Commerce has come a long way from the bartering system. When currency became the acceptable medium of exchange, it only made sense that a better system of marking products was needed.
The first barcode was created in 1952, but they weren’t put into use in commerce and the transaction process until 1974, when a pack of Wrigley’s gum was scanned in a supermarket in the state of Ohio.
Barcodes have become widely used and have been upgraded and improved in an ongoing process. From the days when a barcode took up a significant amount of the packaging and contained limited information to today’s Data Matrix codes that are significantly smaller and can hold more data, the barcode development process has been fast and focused on efficiency.
Here we will focus on Data Matrix codes, their importance, their history, and an in-depth look at:
- How they’re generated
- How they differ from other marking processes
- What industry these are most common in and on which type of materials and parts are they commonly found
Data Matrix Structure
A 2-D matrix code contains information both horizontally and vertically, allowing more data storage. This also provides built-in error correction and effectively eliminates misreads. This is because the data is typically coded three times within a single data matrix code.
Contrary to the linear layout of a 1-D barcode, Data Matrix codes can be square or rectangular.
The structure of a Data Matrix code includes two solid adjacent borders in an L-shape, with alternating light and dark cells for the remaining two borders. The L-shaped borders are finder patterns, which are the method of setting the correct orientation for decoding.
Clocking patterns include the other two borders and not only define how big the cell is but also determine the size of the code. This indicates the number of rows and columns for decoding.
The quiet zone is the white space around the code, which helps the reader find the barcode. It is recommended that the quiet zone surround the entire code.
Data Matrix codes are also etched directly onto components and can be read by a reader camera or by a mobile phone. These codes can be read from any direction as well – anywhere from 0-360 degrees.
However, keep in mind that conventional barcode scanners won’t be able to read these codes. Instead, it is necessary to have a special kind of scanner, which we discuss in more detail later.
How Data Matrix Differs from Other Code
There are numerous benefits to using a Data Matrix code. The code can include significantly more data while taking up a smaller total area on the product or packaging.
Compared to a barcode, the data matrix code withstands damage more efficiently and increases the odds of readability for the data it holds.
Data Matrix codes provide reliability and accuracy. They are common in the aerospace industry because they are able to provide efficient identification. Data matrix code provides added visibility and reduces the risk of errors and inconsistencies. The use of Data matrix code has become a requirement in many industries for this reason, making it the accepted standard. Data matrix codes that have been damaged with a tear, hole or scratch still provide the entirety of the data contained within, allowing readability to remain optimal.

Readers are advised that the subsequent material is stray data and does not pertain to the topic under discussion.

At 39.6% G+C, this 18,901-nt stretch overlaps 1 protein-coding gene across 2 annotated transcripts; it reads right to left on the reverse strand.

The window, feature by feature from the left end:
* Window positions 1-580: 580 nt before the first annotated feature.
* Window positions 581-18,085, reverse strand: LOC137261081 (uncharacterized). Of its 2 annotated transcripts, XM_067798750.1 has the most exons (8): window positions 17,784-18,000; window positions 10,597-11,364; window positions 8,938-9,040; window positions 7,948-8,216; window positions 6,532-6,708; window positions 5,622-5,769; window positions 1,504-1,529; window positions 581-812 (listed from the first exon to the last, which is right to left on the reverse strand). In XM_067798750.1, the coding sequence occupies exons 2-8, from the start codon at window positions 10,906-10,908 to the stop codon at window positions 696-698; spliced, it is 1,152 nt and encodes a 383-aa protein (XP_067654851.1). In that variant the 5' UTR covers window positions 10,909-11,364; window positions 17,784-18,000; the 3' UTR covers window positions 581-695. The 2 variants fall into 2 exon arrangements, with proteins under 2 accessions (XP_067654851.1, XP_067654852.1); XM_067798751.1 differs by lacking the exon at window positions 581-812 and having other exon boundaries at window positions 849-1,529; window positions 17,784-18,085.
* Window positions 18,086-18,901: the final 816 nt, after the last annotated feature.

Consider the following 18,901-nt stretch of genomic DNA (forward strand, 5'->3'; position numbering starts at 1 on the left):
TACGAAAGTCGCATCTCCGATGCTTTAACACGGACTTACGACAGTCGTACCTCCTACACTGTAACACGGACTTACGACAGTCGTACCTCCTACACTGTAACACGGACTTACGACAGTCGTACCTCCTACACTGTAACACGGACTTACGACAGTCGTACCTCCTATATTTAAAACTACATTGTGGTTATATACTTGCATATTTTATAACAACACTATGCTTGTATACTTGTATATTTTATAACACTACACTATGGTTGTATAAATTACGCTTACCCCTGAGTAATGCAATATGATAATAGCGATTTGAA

Data matrix codes can also be read despite being obscured by any type of coating because they can be read at lower contrast ratios than barcodes. These codes also provide flexibility in terms of the imager required to read them, the budget of a project, and processing of products as a result of the marking options and reading performance.
Common Uses for Data Matrix
Efficiency in product tracking, as well as increased attention to safety and liability, have led to the appearance of barcodes on every product. Governments are holding companies more accountable, and today’s technology means there are few excuses that will be accepted if a consumer is injured by a product that isn’t up to spec.
The arrival of a defective product on store shelves can be traced back to the point of origin and products in the same production batch more quickly as a result.
Where do barcodes come in handy?
Barcodes do more than provide a quick price for the consumer. They simplify the management of the supply chain, inventory, and purchasing procedures – in addition to streamlining the process for the consumer at checkout.
There are numerous industries where Data Matrix codes specifically come in handy due to their size and data capabilities. Those include:
- Food Packaging
- Mobile Marketing
- Aerospace Equipment
- Printed Media
Readers Needed for Data Matrix Codes
Laser scanners read 1-D barcodes. These scanners have numerous limitations, including the fact they use oscillating mirrors to operate. These mirrors wear out quickly due to use and also are vulnerable to damage.
Meanwhile, Vision-enabled readers skip the moving parts, which means they are less vulnerable and can be reliable for a longer period of time. Readers are also able to read 1-D and 2-D barcodes at any orientation, which is different than a single-line laser scanner. This makes them the smarter investment when it comes to reading Data Matrix codes.
Consult the Experts
Data matrix codes can be valuable for commerce for many reasons. They can include a significant amount of data and are hard to compromise. For more information on how Data matrix codes can be useful in your business part marking, speak with a Technomark expert today.
For information regarding Laser Marking as a direct part marking method, download our free Laser Marking 101 Guide by filling out the form below:
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